The History of Shellingford

Shellingford Manor
Click the image for more information on Shellingford Manor


Map of the parish
This map shows Shellingford as it used to be. There were no gaps in habitation between Fernham Road and Church Street. Some of the oldest houses in the village today are on the Fernham Road.
Timber Yard Cottages
Timber Yard Cottages are listed buildings dating from the 1560s to 1570s
Shellingford House
Shellingford House, a gabled Elizabethan listed building, served as a rectory for many years.

The Domesday Book

Shellingford has a long history that goes back to The Norman Conquest.  Details are recorded in the Domesday Book.

Interesting tidbits from the Domesday Book:

“13 villagers. 7 slaves. 1 cottager.Meadow 104 acres. 1 mill”

Shellingford in the 1870s

In 1870-72, John Marius Wilson’s Imperial Gazetteer of England and Wales described Shellingford as follows:”SHELLINGFORD, a parish, with a village, in Faringdon district, Berks; 2½ miles SE of Faringdon r. station. Post town, Faringdon. Acres, 1,717. Real property, £3,303. Pop., 308. Houses, 60. The manor belongs to T. M. Goodlake, Esq. The living is a rectory in the diocese of Oxford. Value, £600.* Patron, T. M. Goodlake, Esq. The church is Norman and good, and has a spire. There is an Independent chapel.”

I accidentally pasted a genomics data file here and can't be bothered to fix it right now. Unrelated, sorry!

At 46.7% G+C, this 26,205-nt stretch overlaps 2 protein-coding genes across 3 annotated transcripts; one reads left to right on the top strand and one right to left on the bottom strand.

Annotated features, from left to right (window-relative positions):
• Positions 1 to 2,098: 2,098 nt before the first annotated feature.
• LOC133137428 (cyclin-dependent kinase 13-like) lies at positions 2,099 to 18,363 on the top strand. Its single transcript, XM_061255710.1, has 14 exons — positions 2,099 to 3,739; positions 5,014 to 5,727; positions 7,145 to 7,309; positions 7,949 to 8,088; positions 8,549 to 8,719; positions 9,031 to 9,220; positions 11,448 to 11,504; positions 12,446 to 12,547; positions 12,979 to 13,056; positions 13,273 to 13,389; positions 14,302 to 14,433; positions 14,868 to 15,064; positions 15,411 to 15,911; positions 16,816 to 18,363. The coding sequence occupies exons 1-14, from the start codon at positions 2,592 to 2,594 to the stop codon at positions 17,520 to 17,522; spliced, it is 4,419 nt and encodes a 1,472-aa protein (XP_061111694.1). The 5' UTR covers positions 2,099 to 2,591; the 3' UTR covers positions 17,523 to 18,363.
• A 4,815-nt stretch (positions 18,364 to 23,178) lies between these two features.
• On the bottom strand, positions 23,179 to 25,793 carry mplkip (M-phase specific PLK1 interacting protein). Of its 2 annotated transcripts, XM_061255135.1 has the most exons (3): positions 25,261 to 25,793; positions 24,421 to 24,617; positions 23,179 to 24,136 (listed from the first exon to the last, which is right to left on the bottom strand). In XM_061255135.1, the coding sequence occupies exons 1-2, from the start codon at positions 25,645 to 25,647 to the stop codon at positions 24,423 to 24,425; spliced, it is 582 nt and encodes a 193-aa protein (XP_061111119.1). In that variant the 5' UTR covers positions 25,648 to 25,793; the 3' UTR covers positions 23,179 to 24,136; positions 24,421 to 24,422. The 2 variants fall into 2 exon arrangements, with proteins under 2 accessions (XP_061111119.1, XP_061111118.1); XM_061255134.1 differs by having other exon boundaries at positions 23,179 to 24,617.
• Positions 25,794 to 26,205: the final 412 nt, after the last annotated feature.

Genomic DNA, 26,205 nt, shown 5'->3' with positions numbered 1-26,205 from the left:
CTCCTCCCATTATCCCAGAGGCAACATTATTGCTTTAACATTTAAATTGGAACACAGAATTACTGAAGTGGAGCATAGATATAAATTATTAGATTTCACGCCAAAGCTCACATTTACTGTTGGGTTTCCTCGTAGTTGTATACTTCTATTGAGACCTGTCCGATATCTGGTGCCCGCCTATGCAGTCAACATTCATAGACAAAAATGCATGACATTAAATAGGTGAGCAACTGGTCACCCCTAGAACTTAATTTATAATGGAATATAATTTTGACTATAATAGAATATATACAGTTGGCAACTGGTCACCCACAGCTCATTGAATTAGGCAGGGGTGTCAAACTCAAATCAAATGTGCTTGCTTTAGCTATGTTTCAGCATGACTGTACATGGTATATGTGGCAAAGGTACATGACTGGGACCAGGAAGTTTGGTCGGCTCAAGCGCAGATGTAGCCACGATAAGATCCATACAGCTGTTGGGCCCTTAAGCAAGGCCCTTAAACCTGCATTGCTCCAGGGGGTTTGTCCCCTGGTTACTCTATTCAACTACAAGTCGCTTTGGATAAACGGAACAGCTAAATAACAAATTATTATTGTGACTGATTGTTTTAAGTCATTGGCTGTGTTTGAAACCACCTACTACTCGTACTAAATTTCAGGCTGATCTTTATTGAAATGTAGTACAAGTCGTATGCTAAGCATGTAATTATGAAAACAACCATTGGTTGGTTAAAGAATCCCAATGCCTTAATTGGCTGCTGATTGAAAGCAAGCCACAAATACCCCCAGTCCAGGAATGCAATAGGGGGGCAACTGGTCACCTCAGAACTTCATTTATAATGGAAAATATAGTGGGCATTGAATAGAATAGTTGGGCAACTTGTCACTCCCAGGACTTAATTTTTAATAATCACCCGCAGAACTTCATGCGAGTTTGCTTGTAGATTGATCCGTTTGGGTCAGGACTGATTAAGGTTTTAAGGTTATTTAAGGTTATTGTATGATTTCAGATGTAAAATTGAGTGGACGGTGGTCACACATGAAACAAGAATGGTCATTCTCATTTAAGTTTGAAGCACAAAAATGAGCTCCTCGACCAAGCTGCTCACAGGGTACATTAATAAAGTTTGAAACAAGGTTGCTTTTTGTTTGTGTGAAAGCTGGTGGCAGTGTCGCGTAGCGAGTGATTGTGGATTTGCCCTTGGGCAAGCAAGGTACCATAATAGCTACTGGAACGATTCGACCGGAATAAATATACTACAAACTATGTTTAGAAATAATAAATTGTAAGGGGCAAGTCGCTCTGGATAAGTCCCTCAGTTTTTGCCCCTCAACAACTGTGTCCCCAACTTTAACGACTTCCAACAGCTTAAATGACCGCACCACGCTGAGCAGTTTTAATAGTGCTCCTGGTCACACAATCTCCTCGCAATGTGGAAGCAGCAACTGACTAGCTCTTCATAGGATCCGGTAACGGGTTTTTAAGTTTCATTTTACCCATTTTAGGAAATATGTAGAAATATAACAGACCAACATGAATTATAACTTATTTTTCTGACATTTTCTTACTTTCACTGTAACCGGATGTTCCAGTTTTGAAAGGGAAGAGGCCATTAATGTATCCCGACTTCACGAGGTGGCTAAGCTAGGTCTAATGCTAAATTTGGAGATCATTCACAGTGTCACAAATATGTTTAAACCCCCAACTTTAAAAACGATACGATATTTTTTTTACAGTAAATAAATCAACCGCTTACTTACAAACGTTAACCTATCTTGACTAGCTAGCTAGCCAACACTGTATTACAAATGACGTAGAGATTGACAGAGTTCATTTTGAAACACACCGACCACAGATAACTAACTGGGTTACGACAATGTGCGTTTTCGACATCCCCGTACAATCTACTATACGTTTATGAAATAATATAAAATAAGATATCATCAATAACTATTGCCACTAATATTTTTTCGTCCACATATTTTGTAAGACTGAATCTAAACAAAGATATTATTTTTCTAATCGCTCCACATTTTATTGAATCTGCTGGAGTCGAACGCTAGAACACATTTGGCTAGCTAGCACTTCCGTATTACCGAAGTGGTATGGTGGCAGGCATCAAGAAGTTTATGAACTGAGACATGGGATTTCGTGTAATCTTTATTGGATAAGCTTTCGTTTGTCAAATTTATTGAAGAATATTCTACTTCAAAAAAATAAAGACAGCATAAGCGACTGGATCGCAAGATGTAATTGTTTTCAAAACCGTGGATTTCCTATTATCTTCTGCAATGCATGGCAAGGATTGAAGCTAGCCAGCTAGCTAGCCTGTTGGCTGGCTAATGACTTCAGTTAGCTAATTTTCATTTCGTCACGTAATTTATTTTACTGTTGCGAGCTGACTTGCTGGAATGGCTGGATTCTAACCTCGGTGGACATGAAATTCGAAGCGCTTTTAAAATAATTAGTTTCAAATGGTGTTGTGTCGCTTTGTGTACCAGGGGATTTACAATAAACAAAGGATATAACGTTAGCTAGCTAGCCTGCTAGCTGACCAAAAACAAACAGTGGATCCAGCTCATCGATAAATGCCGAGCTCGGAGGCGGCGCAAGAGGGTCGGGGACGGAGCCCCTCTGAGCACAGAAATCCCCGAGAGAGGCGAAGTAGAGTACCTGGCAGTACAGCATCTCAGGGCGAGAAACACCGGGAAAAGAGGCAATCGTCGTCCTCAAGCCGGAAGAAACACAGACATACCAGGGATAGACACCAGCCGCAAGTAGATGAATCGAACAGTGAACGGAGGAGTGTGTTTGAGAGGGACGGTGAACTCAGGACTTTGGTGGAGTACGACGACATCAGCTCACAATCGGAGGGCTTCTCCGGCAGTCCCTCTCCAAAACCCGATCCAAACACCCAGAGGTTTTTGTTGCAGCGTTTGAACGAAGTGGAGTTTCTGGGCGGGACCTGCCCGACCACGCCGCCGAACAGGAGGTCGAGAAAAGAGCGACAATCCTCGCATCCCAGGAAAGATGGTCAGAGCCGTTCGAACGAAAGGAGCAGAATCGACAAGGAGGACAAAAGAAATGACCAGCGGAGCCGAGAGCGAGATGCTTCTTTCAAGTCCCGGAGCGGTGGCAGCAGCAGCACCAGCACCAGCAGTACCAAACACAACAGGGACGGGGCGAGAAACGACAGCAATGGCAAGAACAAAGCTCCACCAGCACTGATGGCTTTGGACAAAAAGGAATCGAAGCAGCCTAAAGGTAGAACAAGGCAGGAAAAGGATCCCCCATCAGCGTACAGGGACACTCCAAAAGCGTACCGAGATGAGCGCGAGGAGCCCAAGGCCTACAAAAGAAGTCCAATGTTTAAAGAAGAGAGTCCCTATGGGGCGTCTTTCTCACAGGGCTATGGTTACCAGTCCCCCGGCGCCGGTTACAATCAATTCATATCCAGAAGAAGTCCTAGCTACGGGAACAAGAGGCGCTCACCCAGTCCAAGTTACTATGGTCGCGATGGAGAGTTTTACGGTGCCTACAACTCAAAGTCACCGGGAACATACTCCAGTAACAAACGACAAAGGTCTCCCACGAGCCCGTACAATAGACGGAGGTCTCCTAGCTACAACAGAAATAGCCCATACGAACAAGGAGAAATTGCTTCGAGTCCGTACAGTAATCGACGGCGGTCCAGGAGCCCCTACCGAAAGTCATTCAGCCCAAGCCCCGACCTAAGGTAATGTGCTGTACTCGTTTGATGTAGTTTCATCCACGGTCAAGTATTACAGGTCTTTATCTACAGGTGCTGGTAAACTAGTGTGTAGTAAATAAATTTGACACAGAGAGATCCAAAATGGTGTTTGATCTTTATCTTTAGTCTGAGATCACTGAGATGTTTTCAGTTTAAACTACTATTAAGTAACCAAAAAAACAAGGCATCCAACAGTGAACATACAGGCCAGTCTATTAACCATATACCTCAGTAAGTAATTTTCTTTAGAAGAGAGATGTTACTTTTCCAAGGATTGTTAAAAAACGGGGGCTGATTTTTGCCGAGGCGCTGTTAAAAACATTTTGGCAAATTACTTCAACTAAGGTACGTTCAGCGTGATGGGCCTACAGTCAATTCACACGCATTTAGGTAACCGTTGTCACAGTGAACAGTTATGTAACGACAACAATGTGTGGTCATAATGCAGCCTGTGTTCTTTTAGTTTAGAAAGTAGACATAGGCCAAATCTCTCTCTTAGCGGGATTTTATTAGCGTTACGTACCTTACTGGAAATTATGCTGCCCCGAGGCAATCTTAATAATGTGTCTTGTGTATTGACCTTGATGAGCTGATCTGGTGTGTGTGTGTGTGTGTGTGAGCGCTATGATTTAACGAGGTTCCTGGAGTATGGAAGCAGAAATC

Shellingford in the 1890s

Shellingford, a parish, with a village, in Berks, 2 1/2 miles SE of Faringdon station on the G.W.R. It has a post office under Faringdon; money order and telegraph office, Stanford-in-the Vale. Acreage, 1761; population, 241. Kitemore is a fine mansion very pleasantly situated. The living is a rectory in the diocese of Oxford; net value, £383 with residence. The church is an ancient Norman building consisting of chancel, nave, S porch, and embattled western tower and spire. There is a Congregational chapel.

The Comprehensive Gazetteer of England and Wales, 1894-5

Other resources

For more details on the history of the parish, please check information gathered by David Nash Ford at Berkshire History Online.

BHO, or British History Online also carries interesting information about the history of the village.

A number of photographs were taken of Victorian and Edwardian Shellingford. Click the image to visit the Henry Taunt Collection to find a number of images related to the village.